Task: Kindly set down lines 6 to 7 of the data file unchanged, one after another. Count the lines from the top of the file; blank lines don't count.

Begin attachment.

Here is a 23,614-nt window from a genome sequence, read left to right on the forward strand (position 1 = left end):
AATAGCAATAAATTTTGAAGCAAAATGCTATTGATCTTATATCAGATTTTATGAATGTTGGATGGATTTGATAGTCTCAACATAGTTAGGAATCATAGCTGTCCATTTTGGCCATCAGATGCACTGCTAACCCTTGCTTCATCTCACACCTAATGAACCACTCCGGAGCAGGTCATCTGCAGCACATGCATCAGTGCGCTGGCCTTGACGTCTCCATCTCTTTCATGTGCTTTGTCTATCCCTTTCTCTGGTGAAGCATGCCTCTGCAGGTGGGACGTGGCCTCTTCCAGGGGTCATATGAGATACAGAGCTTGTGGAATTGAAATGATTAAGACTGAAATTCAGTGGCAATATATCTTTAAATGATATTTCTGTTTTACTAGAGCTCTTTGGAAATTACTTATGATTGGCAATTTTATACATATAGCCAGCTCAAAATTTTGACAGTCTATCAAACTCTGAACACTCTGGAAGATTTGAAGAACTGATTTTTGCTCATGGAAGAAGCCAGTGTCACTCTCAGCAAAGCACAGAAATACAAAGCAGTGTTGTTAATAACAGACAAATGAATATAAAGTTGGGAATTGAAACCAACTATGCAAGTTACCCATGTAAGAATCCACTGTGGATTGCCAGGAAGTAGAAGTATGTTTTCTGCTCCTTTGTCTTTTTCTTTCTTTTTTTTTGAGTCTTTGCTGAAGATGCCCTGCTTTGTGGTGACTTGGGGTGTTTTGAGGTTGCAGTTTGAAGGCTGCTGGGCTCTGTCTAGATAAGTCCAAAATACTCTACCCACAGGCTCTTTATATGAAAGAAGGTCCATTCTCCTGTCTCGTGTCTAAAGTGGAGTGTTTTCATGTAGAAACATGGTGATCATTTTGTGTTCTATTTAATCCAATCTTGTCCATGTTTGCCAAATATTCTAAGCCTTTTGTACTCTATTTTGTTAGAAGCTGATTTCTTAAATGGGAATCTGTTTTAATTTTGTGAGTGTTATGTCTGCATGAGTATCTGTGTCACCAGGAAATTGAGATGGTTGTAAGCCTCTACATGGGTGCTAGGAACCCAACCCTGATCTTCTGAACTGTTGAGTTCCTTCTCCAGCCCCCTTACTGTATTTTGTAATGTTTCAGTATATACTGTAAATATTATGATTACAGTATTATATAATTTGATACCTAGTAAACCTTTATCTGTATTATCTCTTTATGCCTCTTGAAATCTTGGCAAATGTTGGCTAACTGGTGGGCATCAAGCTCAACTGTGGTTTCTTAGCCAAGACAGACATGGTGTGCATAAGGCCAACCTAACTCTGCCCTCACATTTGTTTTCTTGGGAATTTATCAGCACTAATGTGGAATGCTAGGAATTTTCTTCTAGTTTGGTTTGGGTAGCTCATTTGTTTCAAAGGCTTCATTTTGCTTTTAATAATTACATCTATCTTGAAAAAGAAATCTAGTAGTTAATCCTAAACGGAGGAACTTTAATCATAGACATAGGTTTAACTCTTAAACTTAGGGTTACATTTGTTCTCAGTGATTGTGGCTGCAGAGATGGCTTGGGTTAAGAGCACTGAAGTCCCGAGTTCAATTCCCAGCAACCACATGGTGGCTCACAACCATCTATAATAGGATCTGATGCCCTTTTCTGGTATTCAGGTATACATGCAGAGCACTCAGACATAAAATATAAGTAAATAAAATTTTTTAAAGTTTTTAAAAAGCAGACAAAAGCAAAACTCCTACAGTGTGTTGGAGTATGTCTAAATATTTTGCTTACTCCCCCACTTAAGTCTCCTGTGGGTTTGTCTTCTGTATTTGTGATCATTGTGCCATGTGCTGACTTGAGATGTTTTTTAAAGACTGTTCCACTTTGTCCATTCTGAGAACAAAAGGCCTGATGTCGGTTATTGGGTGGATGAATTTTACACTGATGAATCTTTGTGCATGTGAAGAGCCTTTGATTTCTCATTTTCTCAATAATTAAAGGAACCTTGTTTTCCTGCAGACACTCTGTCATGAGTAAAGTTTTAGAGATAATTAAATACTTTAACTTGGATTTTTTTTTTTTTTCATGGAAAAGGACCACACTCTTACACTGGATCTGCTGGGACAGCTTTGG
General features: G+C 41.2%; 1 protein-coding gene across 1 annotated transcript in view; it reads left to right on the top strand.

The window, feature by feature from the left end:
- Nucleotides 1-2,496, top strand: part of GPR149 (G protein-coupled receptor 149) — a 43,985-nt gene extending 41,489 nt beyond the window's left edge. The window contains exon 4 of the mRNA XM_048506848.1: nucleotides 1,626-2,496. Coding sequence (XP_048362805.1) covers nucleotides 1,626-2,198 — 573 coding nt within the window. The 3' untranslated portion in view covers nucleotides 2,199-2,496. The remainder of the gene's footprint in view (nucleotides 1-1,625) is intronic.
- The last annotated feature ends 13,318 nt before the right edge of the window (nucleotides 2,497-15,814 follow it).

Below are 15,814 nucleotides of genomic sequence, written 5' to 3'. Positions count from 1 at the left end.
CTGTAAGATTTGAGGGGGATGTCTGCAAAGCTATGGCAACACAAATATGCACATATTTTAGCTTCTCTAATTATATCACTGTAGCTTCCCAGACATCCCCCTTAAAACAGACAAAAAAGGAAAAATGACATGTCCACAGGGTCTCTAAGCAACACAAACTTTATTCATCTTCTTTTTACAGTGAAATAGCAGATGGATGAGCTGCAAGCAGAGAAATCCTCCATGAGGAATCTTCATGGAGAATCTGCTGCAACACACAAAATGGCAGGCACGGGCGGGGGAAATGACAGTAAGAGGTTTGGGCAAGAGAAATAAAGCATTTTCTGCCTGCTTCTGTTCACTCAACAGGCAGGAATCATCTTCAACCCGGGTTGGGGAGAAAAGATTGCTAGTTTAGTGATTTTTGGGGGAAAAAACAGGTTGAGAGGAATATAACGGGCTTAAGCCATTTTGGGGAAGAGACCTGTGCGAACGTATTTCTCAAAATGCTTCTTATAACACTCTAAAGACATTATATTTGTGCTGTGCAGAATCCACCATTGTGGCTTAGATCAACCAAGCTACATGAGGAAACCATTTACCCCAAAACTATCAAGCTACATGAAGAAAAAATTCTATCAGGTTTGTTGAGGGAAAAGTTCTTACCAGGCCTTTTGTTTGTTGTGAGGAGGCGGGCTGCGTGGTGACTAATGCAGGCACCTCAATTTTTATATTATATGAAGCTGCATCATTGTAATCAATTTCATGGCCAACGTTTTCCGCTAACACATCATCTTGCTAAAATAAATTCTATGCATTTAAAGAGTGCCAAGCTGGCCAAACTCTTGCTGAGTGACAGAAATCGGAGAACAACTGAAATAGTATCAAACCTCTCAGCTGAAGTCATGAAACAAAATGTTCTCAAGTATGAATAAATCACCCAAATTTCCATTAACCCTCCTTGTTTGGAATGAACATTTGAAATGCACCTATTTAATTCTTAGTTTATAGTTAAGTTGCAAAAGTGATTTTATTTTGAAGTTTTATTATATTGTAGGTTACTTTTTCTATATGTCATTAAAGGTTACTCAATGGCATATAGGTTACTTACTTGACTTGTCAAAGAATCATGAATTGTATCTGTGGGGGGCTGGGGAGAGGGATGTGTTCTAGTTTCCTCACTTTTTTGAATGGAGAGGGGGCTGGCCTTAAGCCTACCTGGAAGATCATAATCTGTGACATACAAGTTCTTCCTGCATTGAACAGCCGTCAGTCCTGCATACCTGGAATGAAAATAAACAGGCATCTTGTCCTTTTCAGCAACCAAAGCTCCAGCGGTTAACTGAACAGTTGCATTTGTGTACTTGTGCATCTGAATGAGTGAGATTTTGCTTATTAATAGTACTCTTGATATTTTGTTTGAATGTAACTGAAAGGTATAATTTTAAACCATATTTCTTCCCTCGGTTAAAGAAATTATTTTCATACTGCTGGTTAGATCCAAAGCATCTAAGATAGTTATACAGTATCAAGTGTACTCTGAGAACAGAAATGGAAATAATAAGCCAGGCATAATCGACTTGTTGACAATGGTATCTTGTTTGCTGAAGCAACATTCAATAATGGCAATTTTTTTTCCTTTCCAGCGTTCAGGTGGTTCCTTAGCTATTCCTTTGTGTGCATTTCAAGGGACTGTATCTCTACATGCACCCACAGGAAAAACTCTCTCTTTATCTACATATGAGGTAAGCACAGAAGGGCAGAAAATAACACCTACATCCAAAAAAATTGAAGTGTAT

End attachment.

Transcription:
- The last annotated feature ends 13,318 nt before the right edge of the window (nucleotides 2,497-15,814 follow it).

Below are 15,814 nucleotides of genomic sequence, written 5' to 3'. Positions count from 1 at the left end.